For a two color display:

lisp ((class color) (monochrome)))

For a light background 24bit

lisp ((class color) (min-colors #xFFFFFF) (background light))

For a dark background 24bit

lisp ((class color) (min-colors #xFFFFFF) (background dark))

You can read more about defining faces in the Emacs manual, display types and class color is covered here.


The palette definition is specified as a list of lists, each of the nested lists is a color name and then color values that correspond to each of the display/color classes defined above.

You can set color values as nil and the first color to the left will be used.

For example, if we have three display classes defined, 256, 24bit, 16 color:

```lisp ((((class color) (min-colors #xFF)) ((class color) (min-colors #xFFFFFF)) ((class color) (min-colors 16)))

;; We define my-red in 256 color mode only. (my-red "#FF0000" nil nil)) ```

Note we only specify 256 color mode's my-red value, and leave the others as nil. Autothemer will copy the value #FF0000 to the other color classes at the same paletee index if they are nil.

Simplified face specs

In a regular theme (created with the deftheme macro) we have to specify faces with the display attributes included for every face. Autothemer's primary purpose is to reduce this down to a minimum.

As we can see in the example above face specs now look like this:

lisp ;; specifications for Emacs faces. ((button (:underline t :weight 'bold :foreground example-yellow)) (error (:foreground example-red)))

color names from the palette can be used directly, as we can see here. The faces are using colors named example-yellow and example-red.

One important thing to remember is that we are in a different context to deftheme so symbols like bold or faces we want to :inherit from must use the ' quote-mark. (See the example above 'bold would usually not be quoted.) The following face attributes will be affected.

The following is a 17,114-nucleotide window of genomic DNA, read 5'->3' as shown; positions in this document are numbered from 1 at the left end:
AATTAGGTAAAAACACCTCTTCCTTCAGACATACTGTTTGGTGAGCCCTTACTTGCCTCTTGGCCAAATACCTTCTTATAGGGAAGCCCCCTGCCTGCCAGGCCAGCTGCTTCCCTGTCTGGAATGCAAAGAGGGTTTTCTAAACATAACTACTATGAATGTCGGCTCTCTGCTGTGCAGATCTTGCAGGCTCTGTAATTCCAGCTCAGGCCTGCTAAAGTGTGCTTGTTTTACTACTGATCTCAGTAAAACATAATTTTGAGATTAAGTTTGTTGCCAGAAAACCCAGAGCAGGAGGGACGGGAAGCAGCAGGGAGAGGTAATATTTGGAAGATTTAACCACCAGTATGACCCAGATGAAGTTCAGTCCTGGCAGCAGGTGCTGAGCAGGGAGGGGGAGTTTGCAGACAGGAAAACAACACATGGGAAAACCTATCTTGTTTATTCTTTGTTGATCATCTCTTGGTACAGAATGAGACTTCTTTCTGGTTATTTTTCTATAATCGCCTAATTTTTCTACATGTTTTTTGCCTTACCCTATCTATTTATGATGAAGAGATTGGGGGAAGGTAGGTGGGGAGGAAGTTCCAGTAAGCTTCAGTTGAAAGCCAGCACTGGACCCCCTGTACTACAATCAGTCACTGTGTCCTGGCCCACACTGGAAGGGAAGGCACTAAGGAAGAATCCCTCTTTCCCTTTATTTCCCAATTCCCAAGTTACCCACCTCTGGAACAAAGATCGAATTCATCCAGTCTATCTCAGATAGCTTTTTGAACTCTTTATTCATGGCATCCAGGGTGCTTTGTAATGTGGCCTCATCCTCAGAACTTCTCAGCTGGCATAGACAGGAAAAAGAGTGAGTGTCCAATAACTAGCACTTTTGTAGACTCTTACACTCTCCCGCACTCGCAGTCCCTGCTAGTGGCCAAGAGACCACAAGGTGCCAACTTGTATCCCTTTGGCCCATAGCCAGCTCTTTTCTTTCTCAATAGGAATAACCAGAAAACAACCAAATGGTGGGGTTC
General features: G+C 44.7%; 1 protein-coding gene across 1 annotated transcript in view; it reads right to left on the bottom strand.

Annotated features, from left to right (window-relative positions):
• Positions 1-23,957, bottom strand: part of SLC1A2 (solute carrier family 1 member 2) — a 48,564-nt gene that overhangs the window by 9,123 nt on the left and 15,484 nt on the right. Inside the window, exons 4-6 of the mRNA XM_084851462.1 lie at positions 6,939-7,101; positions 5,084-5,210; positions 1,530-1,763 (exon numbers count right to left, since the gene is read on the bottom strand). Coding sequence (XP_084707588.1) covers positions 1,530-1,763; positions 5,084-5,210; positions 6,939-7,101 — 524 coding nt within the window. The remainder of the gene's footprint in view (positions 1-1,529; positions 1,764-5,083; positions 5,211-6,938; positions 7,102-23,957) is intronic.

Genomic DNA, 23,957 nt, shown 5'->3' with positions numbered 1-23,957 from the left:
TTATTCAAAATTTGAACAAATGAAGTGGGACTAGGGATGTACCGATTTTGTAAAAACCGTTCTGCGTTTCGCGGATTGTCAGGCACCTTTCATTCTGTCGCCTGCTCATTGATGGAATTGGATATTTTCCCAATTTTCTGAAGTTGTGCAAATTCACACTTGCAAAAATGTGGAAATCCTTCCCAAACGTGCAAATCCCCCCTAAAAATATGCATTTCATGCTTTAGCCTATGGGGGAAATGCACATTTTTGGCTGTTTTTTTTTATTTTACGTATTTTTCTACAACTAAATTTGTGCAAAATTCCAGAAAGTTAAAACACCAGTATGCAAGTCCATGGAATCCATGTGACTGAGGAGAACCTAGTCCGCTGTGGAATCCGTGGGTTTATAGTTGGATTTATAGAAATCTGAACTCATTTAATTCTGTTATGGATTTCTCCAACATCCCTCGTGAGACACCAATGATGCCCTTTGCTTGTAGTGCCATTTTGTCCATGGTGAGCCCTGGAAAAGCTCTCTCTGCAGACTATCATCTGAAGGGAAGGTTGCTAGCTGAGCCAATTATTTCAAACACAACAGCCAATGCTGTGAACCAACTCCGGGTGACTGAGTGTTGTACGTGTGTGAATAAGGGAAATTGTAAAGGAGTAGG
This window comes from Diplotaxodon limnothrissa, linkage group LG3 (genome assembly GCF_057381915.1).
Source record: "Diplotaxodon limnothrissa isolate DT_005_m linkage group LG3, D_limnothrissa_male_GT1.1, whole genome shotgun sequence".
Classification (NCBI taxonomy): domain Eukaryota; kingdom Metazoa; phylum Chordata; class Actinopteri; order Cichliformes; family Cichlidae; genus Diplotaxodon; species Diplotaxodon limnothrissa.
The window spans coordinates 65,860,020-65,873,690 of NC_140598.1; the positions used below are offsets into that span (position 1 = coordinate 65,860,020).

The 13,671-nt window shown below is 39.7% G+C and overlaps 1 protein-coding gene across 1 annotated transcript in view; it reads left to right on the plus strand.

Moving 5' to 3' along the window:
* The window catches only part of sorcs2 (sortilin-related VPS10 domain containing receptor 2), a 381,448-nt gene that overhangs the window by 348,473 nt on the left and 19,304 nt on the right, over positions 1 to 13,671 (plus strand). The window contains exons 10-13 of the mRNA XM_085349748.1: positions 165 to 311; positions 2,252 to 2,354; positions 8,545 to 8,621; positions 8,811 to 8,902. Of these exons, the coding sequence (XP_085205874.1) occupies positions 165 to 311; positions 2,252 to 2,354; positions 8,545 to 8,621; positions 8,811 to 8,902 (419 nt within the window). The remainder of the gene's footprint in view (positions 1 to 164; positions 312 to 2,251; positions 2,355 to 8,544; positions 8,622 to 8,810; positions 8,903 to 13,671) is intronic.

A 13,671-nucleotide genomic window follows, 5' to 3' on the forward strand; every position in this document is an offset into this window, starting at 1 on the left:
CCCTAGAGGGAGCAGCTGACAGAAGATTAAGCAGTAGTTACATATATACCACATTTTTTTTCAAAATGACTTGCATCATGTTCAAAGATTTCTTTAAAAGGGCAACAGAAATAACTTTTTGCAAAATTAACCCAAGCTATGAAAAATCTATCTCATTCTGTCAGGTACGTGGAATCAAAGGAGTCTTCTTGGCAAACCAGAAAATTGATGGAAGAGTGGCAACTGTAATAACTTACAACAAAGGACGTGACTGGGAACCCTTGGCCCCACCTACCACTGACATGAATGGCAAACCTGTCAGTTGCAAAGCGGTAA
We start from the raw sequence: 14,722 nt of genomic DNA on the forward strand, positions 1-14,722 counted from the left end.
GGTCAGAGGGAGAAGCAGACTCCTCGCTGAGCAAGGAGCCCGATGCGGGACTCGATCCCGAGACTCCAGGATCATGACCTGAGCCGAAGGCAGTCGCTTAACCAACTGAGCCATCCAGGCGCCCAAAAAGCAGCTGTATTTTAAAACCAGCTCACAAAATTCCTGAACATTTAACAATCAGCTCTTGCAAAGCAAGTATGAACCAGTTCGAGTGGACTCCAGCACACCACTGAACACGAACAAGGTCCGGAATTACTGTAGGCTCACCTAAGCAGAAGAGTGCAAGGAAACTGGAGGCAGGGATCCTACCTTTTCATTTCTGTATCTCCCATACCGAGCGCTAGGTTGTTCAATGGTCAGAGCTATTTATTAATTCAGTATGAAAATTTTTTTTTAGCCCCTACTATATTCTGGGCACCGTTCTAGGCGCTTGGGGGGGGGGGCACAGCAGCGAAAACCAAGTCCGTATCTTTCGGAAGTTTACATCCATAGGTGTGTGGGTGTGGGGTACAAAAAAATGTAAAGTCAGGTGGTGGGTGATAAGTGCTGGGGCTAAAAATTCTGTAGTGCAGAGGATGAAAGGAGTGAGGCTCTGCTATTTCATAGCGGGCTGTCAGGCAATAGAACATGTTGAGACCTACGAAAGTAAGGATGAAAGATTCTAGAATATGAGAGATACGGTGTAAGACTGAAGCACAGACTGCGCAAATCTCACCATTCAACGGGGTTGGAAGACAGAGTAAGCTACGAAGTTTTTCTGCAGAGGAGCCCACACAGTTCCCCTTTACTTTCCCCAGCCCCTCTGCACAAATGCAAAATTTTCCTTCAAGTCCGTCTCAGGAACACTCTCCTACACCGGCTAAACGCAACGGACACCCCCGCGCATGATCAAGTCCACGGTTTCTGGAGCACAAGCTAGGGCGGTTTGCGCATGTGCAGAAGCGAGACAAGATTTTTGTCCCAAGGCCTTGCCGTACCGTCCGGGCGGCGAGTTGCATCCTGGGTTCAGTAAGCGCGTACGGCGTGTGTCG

• :inherit
  • :weight
  • :slant
  • :style

(NOTE: there may be others I have missed. Please open an [issue] if you find another attribute that needs quoting.)

Body / Evaluated Forms

After defining the display specs, palette and simplified face specs, you can include other code to be evaluated.

Be aware that colors named in the palette will need to be , comma-ed so they evaluate correctly. For example if you wanted to use the color my-red somewhere in the body section, you would refer to it as ,my-red, so that it's evaluated properly.

Auto generating missing specs

You can automatically generate specs for faces that are not in your theme using the command

M-x autothemer-generate-templates There's an alternative command to use if you'd like to filter by regexp.

M-x autothemer-generate-templates-filtered

These commands will create a new buffer with simplified specs for all the unthemed faces (or the subset you filtered by). Colors will be selected from the theme palette based on the nearest RGB distance to the un-themed color.

Re-using the color palette

While autothemer doesn't export the defined color variables for external use, you can define simple advice on autothemer-deftheme to do so:

lisp (define-advice autothemer-deftheme (:before (_ _ palette &rest _) defcolors) (mapcar (lambda (e) (setf (symbol-value (car e)) (cadr e))) (cdr palette)))